Me and You (Bertolucci, 2012, B-) (review)
A surprisingly intimate film from one of the most provocative directors of the twentieth century, Me and You is an empathetic, if slight, look at teenage awkwardness. There is delightful chemistry between the film's two young leads.

How to Train Your Dragon 2 (DeBlois, 2014, C)
Devoid of the sort of character-driven storytelling that made the film one of Dreamworks's few special outings, this sequel is a relentlessly action-packed riot that offers little beyond the beautiful animation.

A Simple Event (Shahid Saless, 1973, B)
One of the most influential films in Iranian history, a work that directly impacted the cinema of Abbas Kiarostami and Amir Naderi, A Simple Event lives up to its title. There is very little in the way of plot, but the final moments of the film are moving and a testament to its lasting impact. A restoration and quality home video release is way overdue.

Venus in Fur (Polanski, 2014, B-) (review)
An amusing exercise featuring two perfectly calibrated performances, Polanski's gleefully kinky adaptation of the Masoch-inspired play is entertaining but doesn't leave much to think about in its wake.  

The Edge of Tomorrow (Liman, 2014, B)
Certain pitfalls of the modern Hollywood action film persist in Liman's otherwise inventive, pleasingly original take on the alien invasion. The Edge of Tomorrow is a whole lot of fun to watch from start to finish, which is a quality few blockbusters possess.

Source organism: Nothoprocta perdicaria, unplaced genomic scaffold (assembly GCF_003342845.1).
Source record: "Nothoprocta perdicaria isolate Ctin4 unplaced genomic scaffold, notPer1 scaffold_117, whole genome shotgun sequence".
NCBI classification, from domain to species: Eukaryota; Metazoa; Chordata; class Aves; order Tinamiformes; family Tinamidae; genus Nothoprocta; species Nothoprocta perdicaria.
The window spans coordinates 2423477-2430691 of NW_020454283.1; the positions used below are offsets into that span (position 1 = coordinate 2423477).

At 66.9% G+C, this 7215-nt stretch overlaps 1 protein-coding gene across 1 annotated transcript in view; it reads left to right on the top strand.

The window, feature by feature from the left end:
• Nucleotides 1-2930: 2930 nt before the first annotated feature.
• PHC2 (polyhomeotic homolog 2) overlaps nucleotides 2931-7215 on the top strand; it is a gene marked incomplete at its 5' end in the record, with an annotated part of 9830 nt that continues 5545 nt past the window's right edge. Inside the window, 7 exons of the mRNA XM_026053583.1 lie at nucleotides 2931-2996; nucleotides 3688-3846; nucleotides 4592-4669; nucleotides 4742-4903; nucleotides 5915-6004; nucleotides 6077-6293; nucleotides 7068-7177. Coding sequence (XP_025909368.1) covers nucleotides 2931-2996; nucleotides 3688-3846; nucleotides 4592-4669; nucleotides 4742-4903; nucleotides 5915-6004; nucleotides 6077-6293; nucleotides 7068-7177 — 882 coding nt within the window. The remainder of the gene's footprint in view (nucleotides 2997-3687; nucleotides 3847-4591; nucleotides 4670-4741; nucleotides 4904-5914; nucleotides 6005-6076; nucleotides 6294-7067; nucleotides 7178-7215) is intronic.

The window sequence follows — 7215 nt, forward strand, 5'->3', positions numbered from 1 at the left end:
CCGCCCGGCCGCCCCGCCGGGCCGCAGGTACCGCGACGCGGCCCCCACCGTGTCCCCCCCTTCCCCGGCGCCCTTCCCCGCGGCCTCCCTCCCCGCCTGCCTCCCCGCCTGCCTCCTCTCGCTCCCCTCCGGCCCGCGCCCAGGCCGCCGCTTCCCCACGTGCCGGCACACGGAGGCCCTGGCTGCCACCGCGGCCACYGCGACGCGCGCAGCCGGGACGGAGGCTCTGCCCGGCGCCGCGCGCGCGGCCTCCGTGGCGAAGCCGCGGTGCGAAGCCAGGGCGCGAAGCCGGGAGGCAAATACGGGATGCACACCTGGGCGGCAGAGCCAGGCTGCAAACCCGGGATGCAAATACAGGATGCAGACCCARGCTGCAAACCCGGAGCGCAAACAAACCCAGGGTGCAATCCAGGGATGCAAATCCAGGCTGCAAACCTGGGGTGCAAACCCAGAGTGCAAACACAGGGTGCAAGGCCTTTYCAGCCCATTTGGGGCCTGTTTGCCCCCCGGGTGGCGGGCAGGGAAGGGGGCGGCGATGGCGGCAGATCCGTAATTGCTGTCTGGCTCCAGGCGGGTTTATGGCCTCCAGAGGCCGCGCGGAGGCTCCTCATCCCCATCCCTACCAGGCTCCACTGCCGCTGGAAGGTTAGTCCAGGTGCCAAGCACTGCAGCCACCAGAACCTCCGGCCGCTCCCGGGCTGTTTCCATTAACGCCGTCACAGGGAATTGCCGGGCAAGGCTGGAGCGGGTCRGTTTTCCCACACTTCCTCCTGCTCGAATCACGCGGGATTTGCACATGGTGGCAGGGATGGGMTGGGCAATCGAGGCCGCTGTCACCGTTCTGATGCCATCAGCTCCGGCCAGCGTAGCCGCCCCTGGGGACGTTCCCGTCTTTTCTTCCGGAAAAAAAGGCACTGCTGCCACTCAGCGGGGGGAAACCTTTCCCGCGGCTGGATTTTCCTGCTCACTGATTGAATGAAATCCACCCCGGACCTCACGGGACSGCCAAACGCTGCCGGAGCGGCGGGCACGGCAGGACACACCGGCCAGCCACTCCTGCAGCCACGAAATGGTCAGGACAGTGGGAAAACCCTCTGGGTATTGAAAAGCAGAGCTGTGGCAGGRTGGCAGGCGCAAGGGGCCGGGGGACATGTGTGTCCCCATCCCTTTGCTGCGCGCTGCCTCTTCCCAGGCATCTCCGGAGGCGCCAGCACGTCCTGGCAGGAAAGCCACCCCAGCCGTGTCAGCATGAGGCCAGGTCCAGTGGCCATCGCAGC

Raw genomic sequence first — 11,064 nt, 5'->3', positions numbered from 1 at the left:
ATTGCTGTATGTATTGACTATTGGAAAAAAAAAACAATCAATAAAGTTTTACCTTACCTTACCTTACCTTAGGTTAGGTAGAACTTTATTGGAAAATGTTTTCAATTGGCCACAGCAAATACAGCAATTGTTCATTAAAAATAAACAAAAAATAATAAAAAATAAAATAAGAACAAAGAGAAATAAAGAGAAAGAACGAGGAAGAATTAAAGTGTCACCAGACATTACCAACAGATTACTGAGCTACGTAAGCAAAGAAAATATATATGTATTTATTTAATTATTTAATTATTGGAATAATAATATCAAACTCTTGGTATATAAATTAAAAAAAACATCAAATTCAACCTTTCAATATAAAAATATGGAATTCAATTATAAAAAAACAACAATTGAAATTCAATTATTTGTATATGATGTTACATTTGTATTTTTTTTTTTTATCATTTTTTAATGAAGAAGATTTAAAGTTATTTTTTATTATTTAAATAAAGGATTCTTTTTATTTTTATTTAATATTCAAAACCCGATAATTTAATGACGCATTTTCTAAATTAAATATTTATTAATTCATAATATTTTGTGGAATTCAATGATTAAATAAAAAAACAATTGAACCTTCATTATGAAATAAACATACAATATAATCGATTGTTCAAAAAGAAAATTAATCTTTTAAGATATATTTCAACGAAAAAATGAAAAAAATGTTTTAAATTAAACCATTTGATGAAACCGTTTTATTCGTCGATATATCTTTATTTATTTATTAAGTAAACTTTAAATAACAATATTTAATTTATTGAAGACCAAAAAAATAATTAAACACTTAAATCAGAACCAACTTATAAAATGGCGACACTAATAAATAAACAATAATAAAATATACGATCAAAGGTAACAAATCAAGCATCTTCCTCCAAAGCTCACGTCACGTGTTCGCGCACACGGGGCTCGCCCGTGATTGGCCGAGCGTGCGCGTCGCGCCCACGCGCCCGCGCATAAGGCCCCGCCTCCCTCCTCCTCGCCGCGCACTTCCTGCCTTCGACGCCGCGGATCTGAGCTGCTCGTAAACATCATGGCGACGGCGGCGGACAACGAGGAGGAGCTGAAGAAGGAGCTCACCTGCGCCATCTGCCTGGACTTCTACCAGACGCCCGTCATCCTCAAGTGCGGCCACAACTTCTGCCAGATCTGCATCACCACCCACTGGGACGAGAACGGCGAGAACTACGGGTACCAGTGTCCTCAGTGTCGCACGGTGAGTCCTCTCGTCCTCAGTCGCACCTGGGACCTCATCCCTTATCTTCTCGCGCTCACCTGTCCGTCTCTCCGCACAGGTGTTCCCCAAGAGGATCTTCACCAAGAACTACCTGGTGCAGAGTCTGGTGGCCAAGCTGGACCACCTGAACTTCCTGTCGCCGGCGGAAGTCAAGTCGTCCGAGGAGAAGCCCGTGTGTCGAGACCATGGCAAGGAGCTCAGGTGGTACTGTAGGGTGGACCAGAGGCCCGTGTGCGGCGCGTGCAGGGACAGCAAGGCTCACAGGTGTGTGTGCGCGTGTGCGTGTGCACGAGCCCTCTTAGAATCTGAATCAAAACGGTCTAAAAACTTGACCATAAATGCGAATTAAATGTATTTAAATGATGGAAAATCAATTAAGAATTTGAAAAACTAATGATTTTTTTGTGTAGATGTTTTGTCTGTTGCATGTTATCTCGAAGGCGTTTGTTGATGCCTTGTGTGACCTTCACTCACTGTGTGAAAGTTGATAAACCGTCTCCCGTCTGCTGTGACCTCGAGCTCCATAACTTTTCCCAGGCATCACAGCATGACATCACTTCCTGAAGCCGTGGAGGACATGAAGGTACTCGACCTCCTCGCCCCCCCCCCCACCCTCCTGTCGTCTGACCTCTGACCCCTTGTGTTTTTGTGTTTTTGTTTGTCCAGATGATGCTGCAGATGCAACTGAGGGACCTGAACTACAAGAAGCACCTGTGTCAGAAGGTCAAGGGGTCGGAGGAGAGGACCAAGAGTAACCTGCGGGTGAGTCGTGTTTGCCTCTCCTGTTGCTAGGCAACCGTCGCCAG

Monty Python's Life of Brian (Jones, 1979, A-)
Thirty five years after its release, Life of Brian remains a refreshingly outrageous and sheepishly funny and insightful romp, excelling at creating a coherent structure from sketch-based comedy and providing sharp commentary on religious and political issues.

Jun 27, 2014

Me and You

Grade: B-

*This review was originally posted at The Film Experience.

There was a time when the release of every new film from Italian director Bernardo Bertolucci would cause some level of controversy. Consider that in a career that spans more than five decades, he has directed films like The Conformist. Last Tango in Paris and The Dreamers. His latest film, Me and You, was made almost a decade after The Dreamers. It premiered at Cannes more than two years ago but is being released only now, almost as if the publicity for his films has gotten as quiet as the man himself, now sitting (and directing) permanently in wheel chairs.

The opening of Me and You promises more of the director’s provocative thematic interests. Lorenzo (Jacopo Olmo Antinori) is a troubled looking teenager finishing a conversation with his psychiatrist. He is reclusive and detached, and his misbehaviours are confirmed when we overhear a conversation between his separated parents on the phone. An early scene in which Lorenzo and his mother dine at a restaurant shows the most prominent touch of Bertolucci’s perversions as the young boy incessantly asks his mother what she would do to repopulate the world if they were the only two people left on the planet.